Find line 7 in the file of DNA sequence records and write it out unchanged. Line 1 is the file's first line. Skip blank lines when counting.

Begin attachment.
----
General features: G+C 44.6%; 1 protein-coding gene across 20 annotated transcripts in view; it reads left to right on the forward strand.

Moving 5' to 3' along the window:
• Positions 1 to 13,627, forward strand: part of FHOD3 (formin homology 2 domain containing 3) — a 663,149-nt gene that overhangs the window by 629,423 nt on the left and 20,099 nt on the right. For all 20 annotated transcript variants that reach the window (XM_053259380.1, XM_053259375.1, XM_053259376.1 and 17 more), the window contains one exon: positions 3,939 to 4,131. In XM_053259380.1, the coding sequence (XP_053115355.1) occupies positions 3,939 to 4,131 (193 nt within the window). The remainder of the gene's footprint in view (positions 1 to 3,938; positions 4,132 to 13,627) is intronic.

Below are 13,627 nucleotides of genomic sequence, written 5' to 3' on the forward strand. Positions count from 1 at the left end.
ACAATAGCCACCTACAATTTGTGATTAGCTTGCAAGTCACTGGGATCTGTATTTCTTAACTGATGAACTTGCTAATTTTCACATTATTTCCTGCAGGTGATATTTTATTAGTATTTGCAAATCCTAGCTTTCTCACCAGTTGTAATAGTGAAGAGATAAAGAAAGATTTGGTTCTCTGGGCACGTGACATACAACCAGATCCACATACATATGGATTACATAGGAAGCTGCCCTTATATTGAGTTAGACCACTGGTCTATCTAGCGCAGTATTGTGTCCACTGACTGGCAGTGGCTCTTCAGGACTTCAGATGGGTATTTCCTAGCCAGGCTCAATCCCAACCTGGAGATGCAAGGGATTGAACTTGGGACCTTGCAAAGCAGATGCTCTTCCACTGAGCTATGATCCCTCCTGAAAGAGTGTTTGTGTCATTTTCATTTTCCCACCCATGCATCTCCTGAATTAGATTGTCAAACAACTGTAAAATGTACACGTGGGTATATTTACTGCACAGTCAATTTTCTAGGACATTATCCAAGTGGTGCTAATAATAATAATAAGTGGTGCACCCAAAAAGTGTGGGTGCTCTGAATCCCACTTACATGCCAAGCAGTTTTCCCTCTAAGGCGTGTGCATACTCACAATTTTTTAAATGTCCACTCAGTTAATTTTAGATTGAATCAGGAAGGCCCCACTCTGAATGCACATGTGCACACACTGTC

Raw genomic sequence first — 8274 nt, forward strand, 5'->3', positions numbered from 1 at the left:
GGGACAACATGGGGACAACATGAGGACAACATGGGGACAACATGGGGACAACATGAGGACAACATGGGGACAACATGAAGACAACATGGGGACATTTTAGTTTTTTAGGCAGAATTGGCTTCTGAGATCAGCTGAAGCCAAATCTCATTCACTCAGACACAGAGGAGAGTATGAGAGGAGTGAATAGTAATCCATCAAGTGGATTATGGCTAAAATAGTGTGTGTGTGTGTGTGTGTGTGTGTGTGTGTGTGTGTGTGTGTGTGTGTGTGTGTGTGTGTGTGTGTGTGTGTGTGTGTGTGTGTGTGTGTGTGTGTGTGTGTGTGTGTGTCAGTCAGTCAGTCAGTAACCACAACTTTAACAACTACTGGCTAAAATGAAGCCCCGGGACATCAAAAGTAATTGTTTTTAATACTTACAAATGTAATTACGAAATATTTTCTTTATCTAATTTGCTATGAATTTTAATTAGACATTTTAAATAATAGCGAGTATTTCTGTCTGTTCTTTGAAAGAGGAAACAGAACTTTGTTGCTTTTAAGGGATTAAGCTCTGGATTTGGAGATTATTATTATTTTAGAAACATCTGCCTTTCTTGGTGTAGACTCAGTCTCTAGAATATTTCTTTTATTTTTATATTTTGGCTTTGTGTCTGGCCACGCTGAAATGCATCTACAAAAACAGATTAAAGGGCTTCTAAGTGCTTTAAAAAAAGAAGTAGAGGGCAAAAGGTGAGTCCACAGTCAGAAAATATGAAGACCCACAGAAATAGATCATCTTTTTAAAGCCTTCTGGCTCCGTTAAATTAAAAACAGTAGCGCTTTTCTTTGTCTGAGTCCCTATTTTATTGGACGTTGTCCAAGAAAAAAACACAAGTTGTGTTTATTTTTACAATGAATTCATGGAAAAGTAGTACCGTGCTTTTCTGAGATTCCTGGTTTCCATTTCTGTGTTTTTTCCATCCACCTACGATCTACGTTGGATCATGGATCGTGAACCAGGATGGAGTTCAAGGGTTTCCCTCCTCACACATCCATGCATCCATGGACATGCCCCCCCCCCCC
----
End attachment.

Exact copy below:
GGGACAACATGGGGACAACATGAGGACAACATGGGGACAACATGGGGACAACATGAGGACAACATGGGGACAACATGAAGACAACATGGGGACATTTTAGTTTTTTAGGCAGAATTGGCTTCTGAGATCAGCTGAAGCCAAATCTCATTCACTCAGACACAGAGGAGAGTATGAGAGGAGTGAATAGTAATCCATCAAGTGGATTATGGCTAAAATAGTGTGTGTGTGTGTGTGTGTGTGTGTGTGTGTGTGTGTGTGTGTGTGTGTGTGTGTGTGTGTGTGTGTGTGTGTGTGTGTGTGTGTGTGTGTGTGTGTGTGTGTGTGTGTGTCAGTCAGTCAGTCAGTAACCACAACTTTAACAACTACTGGCTAAAATGAAGCCCCGGGACATCAAAAGTAATTGTTTTTAATACTTACAAATGTAATTACGAAATATTTTCTTTATCTAATTTGCTATGAATTTTAATTAGACATTTTAAATAATAGCGAGTATTTCTGTCTGTTCTTTGAAAGAGGAAACAGAACTTTGTTGCTTTTAAGGGATTAAGCTCTGGATTTGGAGATTATTATTATTTTAGAAACATCTGCCTTTCTTGGTGTAGACTCAGTCTCTAGAATATTTCTTTTATTTTTATATTTTGGCTTTGTGTCTGGCCACGCTGAAATGCATCTACAAAAACAGATTAAAGGGCTTCTAAGTGCTTTAAAAAAAGAAGTAGAGGGCAAAAGGTGAGTCCACAGTCAGAAAATATGAAGACCCACAGAAATAGATCATCTTTTTAAAGCCTTCTGGCTCCGTTAAATTAAAAACAGTAGCGCTTTTCTTTGTCTGAGTCCCTATTTTATTGGACGTTGTCCAAGAAAAAAACACAAGTTGTGTTTATTTTTACAATGAATTCATGGAAAAGTAGTACCGTGCTTTTCTGAGATTCCTGGTTTCCATTTCTGTGTTTTTTCCATCCACCTACGATCTACGTTGGATCATGGATCGTGAACCAGGATGGAGTTCAAGGGTTTCCCTCCTCACACATCCATGCATCCATGGACATGCCCCCCCCCCCC